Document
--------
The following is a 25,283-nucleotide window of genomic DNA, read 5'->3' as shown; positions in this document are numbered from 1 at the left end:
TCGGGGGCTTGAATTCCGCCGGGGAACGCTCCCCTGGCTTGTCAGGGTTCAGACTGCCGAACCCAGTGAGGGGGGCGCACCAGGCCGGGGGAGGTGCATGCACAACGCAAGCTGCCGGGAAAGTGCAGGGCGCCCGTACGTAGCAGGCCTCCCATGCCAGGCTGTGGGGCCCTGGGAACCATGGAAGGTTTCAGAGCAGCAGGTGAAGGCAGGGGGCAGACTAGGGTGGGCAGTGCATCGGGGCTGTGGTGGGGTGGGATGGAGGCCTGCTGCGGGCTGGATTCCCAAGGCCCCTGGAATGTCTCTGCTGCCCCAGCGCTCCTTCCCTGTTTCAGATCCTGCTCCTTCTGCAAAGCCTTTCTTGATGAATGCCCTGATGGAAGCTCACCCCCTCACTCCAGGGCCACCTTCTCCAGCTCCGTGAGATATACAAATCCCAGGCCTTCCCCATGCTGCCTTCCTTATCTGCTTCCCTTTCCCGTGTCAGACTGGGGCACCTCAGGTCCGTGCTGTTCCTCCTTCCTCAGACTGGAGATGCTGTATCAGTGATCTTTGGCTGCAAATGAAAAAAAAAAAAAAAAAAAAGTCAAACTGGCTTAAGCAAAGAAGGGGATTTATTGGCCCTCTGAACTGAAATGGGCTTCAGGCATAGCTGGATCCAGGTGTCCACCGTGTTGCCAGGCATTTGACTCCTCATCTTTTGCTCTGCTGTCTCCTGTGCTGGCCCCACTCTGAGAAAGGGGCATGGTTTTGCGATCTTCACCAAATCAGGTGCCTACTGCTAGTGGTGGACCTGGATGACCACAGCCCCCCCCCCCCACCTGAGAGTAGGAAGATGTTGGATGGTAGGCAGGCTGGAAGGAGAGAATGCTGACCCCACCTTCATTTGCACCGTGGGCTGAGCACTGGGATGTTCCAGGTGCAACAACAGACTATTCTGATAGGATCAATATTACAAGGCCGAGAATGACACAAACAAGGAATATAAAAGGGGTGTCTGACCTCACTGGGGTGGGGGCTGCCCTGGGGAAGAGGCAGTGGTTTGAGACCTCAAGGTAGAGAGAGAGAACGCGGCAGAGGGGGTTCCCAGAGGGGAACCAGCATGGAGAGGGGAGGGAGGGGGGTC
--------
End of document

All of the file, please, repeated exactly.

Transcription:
The following is a 25,283-nucleotide window of genomic DNA, read 5'->3' as shown; positions in this document are numbered from 1 at the left end:
TCGGGGGCTTGAATTCCGCCGGGGAACGCTCCCCTGGCTTGTCAGGGTTCAGACTGCCGAACCCAGTGAGGGGGGCGCACCAGGCCGGGGGAGGTGCATGCACAACGCAAGCTGCCGGGAAAGTGCAGGGCGCCCGTACGTAGCAGGCCTCCCATGCCAGGCTGTGGGGCCCTGGGAACCATGGAAGGTTTCAGAGCAGCAGGTGAAGGCAGGGGGCAGACTAGGGTGGGCAGTGCATCGGGGCTGTGGTGGGGTGGGATGGAGGCCTGCTGCGGGCTGGATTCCCAAGGCCCCTGGAATGTCTCTGCTGCCCCAGCGCTCCTTCCCTGTTTCAGATCCTGCTCCTTCTGCAAAGCCTTTCTTGATGAATGCCCTGATGGAAGCTCACCCCCTCACTCCAGGGCCACCTTCTCCAGCTCCGTGAGATATACAAATCCCAGGCCTTCCCCATGCTGCCTTCCTTATCTGCTTCCCTTTCCCGTGTCAGACTGGGGCACCTCAGGTCCGTGCTGTTCCTCCTTCCTCAGACTGGAGATGCTGTATCAGTGATCTTTGGCTGCAAATGAAAAAAAAAAAAAAAAAAAAGTCAAACTGGCTTAAGCAAAGAAGGGGATTTATTGGCCCTCTGAACTGAAATGGGCTTCAGGCATAGCTGGATCCAGGTGTCCACCGTGTTGCCAGGCATTTGACTCCTCATCTTTTGCTCTGCTGTCTCCTGTGCTGGCCCCACTCTGAGAAAGGGGCATGGTTTTGCGATCTTCACCAAATCAGGTGCCTACTGCTAGTGGTGGACCTGGATGACCACAGCCCCCCCCCCCCACCTGAGAGTAGGAAGATGTTGGATGGTAGGCAGGCTGGAAGGAGAGAATGCTGACCCCACCTTCATTTGCACCGTGGGCTGAGCACTGGGATGTTCCAGGTGCAACAACAGACTATTCTGATAGGATCAATATTACAAGGCCGAGAATGACACAAACAAGGAATATAAAAGGGGTGTCTGACCTCACTGGGGTGGGGGCTGCCCTGGGGAAGAGGCAGTGGTTTGAGACCTCAAGGTAGAGAGAGAGAACGCGGCAGAGGGGGTTCCCAGAGGGGAACCAGCATGGAGAGGGGAGGGAGGGGGGTC